It’s true that the world of music criticism can be a clubby place, not simply as a means of social exclusivity but also as a measure of what’s considered good. This isn’t a new revelation in any sense; people have complained about Pitchfork for this very reason almost since its inception.
In a compelling piece for the Times, however, Jon Caramanica finally builds on this idea, offering a zoomed-out look at the “unimaginative groupthink” and concern for posterity’s approval that possibly informs the institutions that largely shape opinions on music today.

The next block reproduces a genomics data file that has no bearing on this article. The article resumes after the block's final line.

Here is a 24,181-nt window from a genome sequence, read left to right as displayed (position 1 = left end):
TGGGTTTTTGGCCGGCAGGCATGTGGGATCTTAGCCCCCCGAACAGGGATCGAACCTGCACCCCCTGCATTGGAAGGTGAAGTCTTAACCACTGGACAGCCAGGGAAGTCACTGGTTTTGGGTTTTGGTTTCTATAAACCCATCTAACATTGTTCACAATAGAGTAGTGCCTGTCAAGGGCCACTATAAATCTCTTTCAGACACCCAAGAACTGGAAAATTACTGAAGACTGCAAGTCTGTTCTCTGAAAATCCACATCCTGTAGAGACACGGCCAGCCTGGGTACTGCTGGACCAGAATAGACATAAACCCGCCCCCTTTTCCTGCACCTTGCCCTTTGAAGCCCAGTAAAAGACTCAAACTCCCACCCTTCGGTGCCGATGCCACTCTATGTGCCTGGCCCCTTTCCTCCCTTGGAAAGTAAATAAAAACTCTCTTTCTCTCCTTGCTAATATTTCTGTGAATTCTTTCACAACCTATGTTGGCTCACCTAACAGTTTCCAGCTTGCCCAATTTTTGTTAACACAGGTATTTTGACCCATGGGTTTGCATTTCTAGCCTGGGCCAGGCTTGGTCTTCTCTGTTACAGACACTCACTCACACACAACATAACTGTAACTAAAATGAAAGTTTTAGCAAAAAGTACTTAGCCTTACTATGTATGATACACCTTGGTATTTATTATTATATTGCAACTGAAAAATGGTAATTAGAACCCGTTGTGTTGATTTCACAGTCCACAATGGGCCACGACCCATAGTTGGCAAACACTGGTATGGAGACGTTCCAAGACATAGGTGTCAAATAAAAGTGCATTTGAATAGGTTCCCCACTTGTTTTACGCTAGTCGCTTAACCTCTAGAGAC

Perhaps more compelling than his thesis, though, is the biting tone he uses to deliver it:
“More vexing were some of the ratings, with outlets falling over themselves to grant Mr. West a top score: a rare 10.0 at Pitchfork, a slightly less rare 5 stars at Rolling Stone (which also gave that rating to his second album, “Late Registration”), an A from Entertainment Weekly (in fairness, a not infrequent grade at that magazine). And so such reviews are bones dropped for approval by tail-wagging puppies.”